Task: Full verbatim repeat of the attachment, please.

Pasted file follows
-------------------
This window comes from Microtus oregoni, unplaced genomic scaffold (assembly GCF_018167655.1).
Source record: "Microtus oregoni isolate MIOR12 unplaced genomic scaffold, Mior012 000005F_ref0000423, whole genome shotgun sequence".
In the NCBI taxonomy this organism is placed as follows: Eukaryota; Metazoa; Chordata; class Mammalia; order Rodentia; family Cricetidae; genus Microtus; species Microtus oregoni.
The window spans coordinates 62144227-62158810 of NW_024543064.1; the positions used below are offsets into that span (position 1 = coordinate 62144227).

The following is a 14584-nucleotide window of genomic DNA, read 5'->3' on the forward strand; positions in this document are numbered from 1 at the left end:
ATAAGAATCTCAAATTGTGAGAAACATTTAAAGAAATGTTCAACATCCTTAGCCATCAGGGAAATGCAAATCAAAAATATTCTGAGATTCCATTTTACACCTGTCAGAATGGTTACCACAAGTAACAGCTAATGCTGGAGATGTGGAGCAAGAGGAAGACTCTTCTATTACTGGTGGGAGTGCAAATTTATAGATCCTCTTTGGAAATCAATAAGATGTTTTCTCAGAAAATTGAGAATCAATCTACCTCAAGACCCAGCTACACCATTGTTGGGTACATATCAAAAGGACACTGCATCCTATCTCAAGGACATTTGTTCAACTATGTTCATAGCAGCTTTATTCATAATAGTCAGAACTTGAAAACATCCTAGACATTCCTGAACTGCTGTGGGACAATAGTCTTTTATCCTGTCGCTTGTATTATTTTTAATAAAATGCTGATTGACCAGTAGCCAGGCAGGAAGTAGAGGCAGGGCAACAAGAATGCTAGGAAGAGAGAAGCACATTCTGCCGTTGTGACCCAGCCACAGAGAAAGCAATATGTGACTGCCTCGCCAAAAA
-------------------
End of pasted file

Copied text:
This window comes from Microtus oregoni, unplaced genomic scaffold (assembly GCF_018167655.1).
Source record: "Microtus oregoni isolate MIOR12 unplaced genomic scaffold, Mior012 000005F_ref0000423, whole genome shotgun sequence".
In the NCBI taxonomy this organism is placed as follows: Eukaryota; Metazoa; Chordata; class Mammalia; order Rodentia; family Cricetidae; genus Microtus; species Microtus oregoni.
The window spans coordinates 62144227-62158810 of NW_024543064.1; the positions used below are offsets into that span (position 1 = coordinate 62144227).

The following is a 14584-nucleotide window of genomic DNA, read 5'->3' on the forward strand; positions in this document are numbered from 1 at the left end:
ATAAGAATCTCAAATTGTGAGAAACATTTAAAGAAATGTTCAACATCCTTAGCCATCAGGGAAATGCAAATCAAAAATATTCTGAGATTCCATTTTACACCTGTCAGAATGGTTACCACAAGTAACAGCTAATGCTGGAGATGTGGAGCAAGAGGAAGACTCTTCTATTACTGGTGGGAGTGCAAATTTATAGATCCTCTTTGGAAATCAATAAGATGTTTTCTCAGAAAATTGAGAATCAATCTACCTCAAGACCCAGCTACACCATTGTTGGGTACATATCAAAAGGACACTGCATCCTATCTCAAGGACATTTGTTCAACTATGTTCATAGCAGCTTTATTCATAATAGTCAGAACTTGAAAACATCCTAGACATTCCTGAACTGCTGTGGGACAATAGTCTTTTATCCTGTCGCTTGTATTATTTTTAATAAAATGCTGATTGACCAGTAGCCAGGCAGGAAGTAGAGGCAGGGCAACAAGAATGCTAGGAAGAGAGAAGCACATTCTGCCGTTGTGACCCAGCCACAGAGAAAGCAATATGTGACTGCCTCGCCAAAAA